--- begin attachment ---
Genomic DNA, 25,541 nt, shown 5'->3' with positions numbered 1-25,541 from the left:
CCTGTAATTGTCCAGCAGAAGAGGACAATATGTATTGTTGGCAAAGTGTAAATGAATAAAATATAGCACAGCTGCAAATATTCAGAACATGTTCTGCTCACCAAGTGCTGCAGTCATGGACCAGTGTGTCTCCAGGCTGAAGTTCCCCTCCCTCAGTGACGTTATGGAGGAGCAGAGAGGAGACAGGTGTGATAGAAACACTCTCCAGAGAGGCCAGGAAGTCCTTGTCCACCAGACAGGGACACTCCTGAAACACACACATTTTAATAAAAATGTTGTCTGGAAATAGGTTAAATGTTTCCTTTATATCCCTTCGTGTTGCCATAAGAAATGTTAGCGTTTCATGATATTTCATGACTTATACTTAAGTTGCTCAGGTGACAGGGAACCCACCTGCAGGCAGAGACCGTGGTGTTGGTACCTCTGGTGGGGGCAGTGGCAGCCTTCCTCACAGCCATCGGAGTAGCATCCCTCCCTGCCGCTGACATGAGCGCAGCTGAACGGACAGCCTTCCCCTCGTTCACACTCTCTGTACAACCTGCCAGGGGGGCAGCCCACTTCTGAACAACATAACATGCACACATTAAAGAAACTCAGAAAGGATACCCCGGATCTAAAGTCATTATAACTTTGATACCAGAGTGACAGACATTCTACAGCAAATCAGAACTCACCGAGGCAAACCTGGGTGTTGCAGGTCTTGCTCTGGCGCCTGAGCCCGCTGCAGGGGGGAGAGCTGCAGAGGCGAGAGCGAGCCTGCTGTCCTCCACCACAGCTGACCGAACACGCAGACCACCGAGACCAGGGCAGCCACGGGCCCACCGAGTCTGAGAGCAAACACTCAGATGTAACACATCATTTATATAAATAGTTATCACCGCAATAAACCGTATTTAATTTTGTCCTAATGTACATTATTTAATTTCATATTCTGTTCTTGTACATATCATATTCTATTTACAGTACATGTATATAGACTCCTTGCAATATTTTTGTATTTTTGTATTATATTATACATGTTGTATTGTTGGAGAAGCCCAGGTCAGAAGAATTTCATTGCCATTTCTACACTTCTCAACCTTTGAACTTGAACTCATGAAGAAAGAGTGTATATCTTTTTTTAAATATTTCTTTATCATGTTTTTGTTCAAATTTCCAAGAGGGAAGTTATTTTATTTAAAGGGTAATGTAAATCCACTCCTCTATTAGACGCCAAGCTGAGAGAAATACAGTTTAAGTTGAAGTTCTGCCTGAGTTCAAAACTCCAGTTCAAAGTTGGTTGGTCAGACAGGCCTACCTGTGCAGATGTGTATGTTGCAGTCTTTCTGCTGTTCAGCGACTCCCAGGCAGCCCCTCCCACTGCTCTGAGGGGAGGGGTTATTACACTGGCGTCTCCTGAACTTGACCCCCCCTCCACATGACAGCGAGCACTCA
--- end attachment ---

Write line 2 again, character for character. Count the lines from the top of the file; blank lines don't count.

CCTGTAATTGTCCAGCAGAAGAGGACAATATGTATTGTTGGCAAAGTGTAAATGAATAAAATATAGCACAGCTGCAAATATTCAGAACATGTTCTGCTCACCAAGTGCTGCAGTCATGGACCAGTGTGTCTCCAGGCTGAAGTTCCCCTCCCTCAGTGACGTTATGGAGGAGCAGAGAGGAGACAGGTGTGATAGAAACACTCTCCAGAGAGGCCAGGAAGTCCTTGTCCACCAGACAGGGACACTCCTGAAACACACACATTTTAATAAAAATGTTGTCTGGAAATAGGTTAAATGTTTCCTTTATATCCCTTCGTGTTGCCATAAGAAATGTTAGCGTTTCATGATATTTCATGACTTATACTTAAGTTGCTCAGGTGACAGGGAACCCACCTGCAGGCAGAGACCGTGGTGTTGGTACCTCTGGTGGGGGCAGTGGCAGCCTTCCTCACAGCCATCGGAGTAGCATCCCTCCCTGCCGCTGACATGAGCGCAGCTGAACGGACAGCCTTCCCCTCGTTCACACTCTCTGTACAACCTGCCAGGGGGGCAGCCCACTTCTGAACAACATAACATGCACACATTAAAGAAACTCAGAAAGGATACCCCGGATCTAAAGTCATTATAACTTTGATACCAGAGTGACAGACATTCTACAGCAAATCAGAACTCACCGAGGCAAACCTGGGTGTTGCAGGTCTTGCTCTGGCGCCTGAGCCCGCTGCAGGGGGGAGAGCTGCAGAGGCGAGAGCGAGCCTGCTGTCCTCCACCACAGCTGACCGAACACGCAGACCACCGAGACCAGGGCAGCCACGGGCCCACCGAGTCTGAGAGCAAACACTCAGATGTAACACATCATTTATATAAATAGTTATCACCGCAATAAACCGTATTTAATTTTGTCCTAATGTACATTATTTAATTTCATATTCTGTTCTTGTACATATCATATTCTATTTACAGTACATGTATATAGACTCCTTGCAATATTTTTGTATTTTTGTATTATATTATACATGTTGTATTGTTGGAGAAGCCCAGGTCAGAAGAATTTCATTGCCATTTCTACACTTCTCAACCTTTGAACTTGAACTCATGAAGAAAGAGTGTATATCTTTTTTTAAATATTTCTTTATCATGTTTTTGTTCAAATTTCCAAGAGGGAAGTTATTTTATTTAAAGGGTAATGTAAATCCACTCCTCTATTAGACGCCAAGCTGAGAGAAATACAGTTTAAGTTGAAGTTCTGCCTGAGTTCAAAACTCCAGTTCAAAGTTGGTTGGTCAGACAGGCCTACCTGTGCAGATGTGTATGTTGCAGTCTTTCTGCTGTTCAGCGACTCCCAGGCAGCCCCTCCCACTGCTCTGAGGGGAGGGGTTATTACACTGGCGTCTCCTGAACTTGACCCCCCCTCCACATGACAGCGAGCACTCA